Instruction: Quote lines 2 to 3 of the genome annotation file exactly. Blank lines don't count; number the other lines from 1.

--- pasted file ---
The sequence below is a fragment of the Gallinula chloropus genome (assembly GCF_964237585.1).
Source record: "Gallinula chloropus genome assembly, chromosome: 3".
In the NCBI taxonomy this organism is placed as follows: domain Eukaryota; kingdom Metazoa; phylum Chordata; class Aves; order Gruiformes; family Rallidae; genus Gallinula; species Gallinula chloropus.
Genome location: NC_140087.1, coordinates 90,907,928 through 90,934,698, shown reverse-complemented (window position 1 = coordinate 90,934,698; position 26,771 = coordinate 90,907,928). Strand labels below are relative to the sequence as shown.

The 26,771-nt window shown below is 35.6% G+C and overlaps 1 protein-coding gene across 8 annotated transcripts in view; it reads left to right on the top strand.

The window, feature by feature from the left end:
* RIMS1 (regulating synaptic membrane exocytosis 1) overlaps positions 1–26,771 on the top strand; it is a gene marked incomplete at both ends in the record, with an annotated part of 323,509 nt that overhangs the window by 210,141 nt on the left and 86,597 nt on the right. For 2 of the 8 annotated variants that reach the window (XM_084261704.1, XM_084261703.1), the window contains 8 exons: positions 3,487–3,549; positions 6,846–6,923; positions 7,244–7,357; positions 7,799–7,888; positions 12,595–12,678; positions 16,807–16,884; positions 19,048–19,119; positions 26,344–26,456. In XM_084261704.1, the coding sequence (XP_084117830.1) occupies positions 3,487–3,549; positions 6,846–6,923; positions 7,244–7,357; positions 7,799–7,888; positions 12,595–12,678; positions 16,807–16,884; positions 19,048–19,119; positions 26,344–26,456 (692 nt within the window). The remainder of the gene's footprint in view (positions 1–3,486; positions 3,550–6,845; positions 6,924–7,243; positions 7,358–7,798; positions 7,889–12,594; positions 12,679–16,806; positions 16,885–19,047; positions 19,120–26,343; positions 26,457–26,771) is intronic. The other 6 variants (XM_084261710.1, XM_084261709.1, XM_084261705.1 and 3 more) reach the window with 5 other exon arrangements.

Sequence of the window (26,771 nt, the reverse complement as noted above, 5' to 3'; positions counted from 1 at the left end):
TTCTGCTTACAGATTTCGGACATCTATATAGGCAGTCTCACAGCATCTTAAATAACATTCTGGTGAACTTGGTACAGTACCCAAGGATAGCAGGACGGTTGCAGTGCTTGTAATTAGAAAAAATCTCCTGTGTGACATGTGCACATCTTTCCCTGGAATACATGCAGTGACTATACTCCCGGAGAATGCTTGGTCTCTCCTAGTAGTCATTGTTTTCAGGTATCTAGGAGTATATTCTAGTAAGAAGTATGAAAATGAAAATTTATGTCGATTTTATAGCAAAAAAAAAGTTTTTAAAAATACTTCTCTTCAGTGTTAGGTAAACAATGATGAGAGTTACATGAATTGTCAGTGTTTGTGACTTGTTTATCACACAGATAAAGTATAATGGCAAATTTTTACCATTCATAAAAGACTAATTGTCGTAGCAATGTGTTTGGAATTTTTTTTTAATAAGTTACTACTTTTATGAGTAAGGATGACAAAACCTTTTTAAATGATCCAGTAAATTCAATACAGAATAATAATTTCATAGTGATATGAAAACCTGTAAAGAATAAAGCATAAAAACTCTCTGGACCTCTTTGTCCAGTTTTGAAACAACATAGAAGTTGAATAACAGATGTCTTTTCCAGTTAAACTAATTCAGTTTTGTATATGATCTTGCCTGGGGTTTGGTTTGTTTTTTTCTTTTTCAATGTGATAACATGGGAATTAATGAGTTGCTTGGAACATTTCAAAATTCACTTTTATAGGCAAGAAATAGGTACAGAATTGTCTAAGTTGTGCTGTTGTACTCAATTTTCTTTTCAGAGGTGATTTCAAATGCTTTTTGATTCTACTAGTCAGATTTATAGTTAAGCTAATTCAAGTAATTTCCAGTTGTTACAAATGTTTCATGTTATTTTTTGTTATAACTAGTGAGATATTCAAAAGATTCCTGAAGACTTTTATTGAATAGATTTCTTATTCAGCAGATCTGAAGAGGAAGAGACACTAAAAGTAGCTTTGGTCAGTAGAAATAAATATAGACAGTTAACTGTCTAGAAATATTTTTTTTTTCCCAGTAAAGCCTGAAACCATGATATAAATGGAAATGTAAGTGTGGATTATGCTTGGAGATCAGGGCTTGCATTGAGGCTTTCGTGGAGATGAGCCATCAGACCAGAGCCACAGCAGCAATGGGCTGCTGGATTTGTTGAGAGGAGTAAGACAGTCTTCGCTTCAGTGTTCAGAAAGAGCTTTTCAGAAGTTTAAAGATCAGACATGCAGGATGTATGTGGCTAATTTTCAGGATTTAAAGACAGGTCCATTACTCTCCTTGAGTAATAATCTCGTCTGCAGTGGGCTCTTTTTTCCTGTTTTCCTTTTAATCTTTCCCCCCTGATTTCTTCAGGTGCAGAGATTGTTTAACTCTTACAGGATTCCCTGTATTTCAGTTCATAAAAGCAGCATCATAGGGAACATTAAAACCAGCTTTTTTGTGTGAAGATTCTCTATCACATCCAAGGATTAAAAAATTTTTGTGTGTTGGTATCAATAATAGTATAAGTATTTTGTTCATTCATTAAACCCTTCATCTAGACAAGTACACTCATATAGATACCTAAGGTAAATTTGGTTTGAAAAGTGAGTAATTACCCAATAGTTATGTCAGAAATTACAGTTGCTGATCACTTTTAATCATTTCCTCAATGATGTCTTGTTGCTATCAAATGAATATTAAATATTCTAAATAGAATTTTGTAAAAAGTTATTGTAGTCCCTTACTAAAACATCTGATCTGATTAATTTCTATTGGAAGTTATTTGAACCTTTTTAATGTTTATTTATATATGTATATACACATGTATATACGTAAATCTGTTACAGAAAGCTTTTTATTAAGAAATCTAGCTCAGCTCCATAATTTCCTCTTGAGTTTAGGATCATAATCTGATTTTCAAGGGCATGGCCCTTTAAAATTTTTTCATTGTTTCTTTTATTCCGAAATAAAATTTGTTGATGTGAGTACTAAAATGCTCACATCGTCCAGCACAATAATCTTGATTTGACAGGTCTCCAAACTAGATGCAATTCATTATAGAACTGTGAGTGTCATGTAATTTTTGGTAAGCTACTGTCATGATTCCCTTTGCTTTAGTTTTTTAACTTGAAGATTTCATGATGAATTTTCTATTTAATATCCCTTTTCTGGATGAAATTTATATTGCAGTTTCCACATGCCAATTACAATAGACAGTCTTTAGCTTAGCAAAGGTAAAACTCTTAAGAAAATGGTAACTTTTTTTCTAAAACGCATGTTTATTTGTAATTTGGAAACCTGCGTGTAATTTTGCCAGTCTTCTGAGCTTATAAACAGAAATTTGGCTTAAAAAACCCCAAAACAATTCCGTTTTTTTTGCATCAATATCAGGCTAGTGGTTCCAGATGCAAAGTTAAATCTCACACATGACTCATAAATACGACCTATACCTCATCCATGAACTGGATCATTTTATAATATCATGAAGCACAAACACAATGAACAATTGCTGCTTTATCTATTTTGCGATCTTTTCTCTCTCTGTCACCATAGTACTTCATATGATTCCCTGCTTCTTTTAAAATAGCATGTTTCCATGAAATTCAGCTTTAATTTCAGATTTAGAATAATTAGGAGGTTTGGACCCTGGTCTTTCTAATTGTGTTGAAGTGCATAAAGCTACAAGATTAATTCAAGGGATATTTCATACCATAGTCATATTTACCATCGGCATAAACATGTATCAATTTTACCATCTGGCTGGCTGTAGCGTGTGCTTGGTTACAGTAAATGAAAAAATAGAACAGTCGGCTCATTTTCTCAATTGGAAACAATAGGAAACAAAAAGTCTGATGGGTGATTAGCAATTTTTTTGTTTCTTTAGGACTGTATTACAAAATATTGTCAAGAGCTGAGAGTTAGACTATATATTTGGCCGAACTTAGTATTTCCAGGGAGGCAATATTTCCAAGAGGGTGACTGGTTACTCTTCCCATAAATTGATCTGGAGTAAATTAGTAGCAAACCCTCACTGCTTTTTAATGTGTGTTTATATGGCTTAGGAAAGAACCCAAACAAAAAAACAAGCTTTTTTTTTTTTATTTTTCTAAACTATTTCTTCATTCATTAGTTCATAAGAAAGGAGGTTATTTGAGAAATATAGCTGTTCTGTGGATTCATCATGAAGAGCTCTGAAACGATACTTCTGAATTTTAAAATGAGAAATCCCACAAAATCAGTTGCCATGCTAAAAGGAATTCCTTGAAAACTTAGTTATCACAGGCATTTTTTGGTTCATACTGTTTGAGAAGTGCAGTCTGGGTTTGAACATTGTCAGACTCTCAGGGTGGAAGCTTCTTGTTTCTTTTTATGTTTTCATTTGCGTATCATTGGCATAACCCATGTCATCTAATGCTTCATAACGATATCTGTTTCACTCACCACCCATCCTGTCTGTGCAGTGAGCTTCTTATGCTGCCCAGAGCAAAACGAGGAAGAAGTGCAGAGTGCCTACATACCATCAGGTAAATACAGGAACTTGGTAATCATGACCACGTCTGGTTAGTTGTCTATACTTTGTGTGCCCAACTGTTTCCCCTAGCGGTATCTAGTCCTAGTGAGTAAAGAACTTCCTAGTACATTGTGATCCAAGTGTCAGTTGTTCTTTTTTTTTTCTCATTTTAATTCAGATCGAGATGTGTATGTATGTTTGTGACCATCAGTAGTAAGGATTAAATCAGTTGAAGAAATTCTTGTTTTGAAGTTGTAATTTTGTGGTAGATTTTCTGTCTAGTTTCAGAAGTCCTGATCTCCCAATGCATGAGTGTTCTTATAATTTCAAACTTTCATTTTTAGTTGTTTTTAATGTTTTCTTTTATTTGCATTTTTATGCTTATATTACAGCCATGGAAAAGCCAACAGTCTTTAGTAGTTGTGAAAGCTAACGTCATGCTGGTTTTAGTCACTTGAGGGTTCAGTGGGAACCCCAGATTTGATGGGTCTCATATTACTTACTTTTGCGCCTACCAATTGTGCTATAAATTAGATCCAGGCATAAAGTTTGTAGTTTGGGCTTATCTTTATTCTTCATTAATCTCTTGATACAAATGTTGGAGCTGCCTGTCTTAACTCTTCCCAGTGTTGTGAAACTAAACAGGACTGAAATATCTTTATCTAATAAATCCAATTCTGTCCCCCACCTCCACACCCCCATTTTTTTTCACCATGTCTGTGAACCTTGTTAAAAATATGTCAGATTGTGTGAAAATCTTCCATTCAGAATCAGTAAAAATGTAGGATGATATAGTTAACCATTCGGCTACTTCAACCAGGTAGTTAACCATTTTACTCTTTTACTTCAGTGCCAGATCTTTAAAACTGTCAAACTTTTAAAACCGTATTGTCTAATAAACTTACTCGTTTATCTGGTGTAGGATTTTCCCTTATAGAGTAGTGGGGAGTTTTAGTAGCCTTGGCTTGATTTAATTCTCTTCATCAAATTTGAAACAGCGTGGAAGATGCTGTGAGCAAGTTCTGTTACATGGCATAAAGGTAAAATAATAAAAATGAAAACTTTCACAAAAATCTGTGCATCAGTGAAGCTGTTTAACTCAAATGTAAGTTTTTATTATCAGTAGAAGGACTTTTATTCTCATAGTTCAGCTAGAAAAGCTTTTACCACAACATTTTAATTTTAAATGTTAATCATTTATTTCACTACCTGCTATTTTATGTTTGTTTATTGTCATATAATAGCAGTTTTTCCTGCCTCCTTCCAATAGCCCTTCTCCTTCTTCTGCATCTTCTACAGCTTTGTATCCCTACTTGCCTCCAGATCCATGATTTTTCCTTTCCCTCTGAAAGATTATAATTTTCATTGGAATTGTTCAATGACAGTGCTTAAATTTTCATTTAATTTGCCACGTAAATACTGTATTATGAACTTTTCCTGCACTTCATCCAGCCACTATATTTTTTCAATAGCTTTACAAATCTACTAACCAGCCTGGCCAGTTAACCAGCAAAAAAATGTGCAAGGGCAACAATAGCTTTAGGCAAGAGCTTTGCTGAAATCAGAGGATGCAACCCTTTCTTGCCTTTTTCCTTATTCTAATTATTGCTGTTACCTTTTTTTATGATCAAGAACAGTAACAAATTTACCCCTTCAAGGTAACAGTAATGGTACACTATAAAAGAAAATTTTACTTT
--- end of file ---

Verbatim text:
Source record: "Gallinula chloropus genome assembly, chromosome: 3".
In the NCBI taxonomy this organism is placed as follows: domain Eukaryota; kingdom Metazoa; phylum Chordata; class Aves; order Gruiformes; family Rallidae; genus Gallinula; species Gallinula chloropus.